During National Minority Health Month, BET.com looks at the Nashville medical school that has regained a robust financial status after a slump in the 1980s.
It is the most prominent institution in the United States that educates African-American doctors and dentists. In fact, Meharry Medical College is one of the top five producers of African-American Ph.D.s in the country and graduates as much as 20 percent of the Black dentists in the United States.
Meharry, which is one of four historically Black medical colleges in the country, trains doctors for service in largely urban areas and rural areas where Black residents live. In the days when American education was segregated, Meharry educated roughly half of the nation’s Black doctors and dentists.
In many ways, Meharry, which is located in Nashville, is seeing some of its best days. In the current academic year, the school had more than 5,000 applicants for the 105 positions in the medical program and 2,300 applicants for the 60 first-year dental slots, an increase of more than 30 percent in the last five years.
“It indicates that people still see Meharry Medical College as a great place to pursue a career in medicine,” said Wayne J. Riley, the school's president and chief executive officer, in an interview with BET.com.
“We have a health policy center that better trains our students,” Riley said. “Our endowment growth has been very impressive. We’re up to $125 million. And they’re not many historically Black colleges and universities that have more than $100 million in endowment. Our national profile has never been higher.”
Also, the school is in the final stage of a giant, $70 million campus infrastructure upgrade program that includes the construction of the first new building since 1977 as well as a new $25 million campus center. The school is also building 140 units of new student housing while renovating an old nursing school building that has been mothballed for a quarter century.
“All totaled, we have an aggressive program that will be aided by a combination of philanthropy and by taking advantage of historically low interest rates to borrow,” Riley said. “This will really lay the foundation for Meharry’s program for the next century.”
It is a far cry from where Meharry found itself just 25 years ago, when the school’s resources were sapped and it suffered from equipment and plant difficulties. At the same time, the school suffered from a loss of accreditation for its pediatrics, surgery and ob-gyn residency training programs.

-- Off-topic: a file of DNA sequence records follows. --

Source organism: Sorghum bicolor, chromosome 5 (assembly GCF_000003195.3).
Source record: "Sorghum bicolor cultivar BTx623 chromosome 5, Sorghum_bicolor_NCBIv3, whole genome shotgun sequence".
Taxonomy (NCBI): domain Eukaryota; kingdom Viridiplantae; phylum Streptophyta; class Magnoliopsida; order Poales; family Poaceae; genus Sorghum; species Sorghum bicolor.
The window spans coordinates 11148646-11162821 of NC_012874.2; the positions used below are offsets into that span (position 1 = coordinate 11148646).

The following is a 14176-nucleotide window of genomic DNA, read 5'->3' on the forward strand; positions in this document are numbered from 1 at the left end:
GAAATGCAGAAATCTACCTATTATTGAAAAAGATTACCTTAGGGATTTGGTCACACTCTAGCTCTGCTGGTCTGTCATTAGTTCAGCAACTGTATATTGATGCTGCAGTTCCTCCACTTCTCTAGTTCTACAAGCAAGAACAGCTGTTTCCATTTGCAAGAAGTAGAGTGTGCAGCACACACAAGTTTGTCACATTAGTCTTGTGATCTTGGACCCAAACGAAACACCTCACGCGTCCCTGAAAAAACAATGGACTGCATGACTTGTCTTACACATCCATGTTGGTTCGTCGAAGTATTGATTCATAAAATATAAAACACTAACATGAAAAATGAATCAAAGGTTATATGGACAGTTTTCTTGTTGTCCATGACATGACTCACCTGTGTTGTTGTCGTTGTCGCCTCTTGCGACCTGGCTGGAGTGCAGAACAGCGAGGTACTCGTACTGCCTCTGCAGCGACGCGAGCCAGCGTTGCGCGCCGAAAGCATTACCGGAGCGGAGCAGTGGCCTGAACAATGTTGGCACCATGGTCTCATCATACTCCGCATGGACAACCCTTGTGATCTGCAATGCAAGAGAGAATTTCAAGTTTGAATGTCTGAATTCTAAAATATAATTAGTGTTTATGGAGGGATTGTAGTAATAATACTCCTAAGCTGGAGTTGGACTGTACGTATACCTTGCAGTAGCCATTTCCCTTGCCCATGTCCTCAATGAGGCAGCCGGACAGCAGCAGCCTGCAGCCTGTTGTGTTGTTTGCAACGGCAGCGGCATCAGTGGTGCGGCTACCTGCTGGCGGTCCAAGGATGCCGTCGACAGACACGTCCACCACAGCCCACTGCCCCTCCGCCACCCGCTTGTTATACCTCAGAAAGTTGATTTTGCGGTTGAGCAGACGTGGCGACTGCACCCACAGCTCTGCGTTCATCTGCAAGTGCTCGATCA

Riley said that the financial crisis was the result of Meharry providing medical care to too many Nashville residents who were unable to pay for it.
The school was founded in 1876 as the medical department of Central Tennessee College. It became the first medical school in the American south for Black students. It is currently the largest private historically Black institution in the United States solely dedicated to educating health care professionals and scientists.
Riley said that the school's mission has always been providing care for poor citizens.
“Meharry has always taken care of the least of these,” he said. “And they were the source of our financial problem. We were taking care of so many indigent patients and not getting paid. But we have been able to tweak our business model to take in more revenue sources. But we still take care of a lot of people who are poor and uninsured.”
He added that, with the implementation of the Affordable Care Act over the next decade, “we see opportunities to take care of more folks. But we also will be able to take care of folks who have some sort of insurance, which will strengthen our balance sheet even more.”
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(Photo: Courtesy of WikiCommons)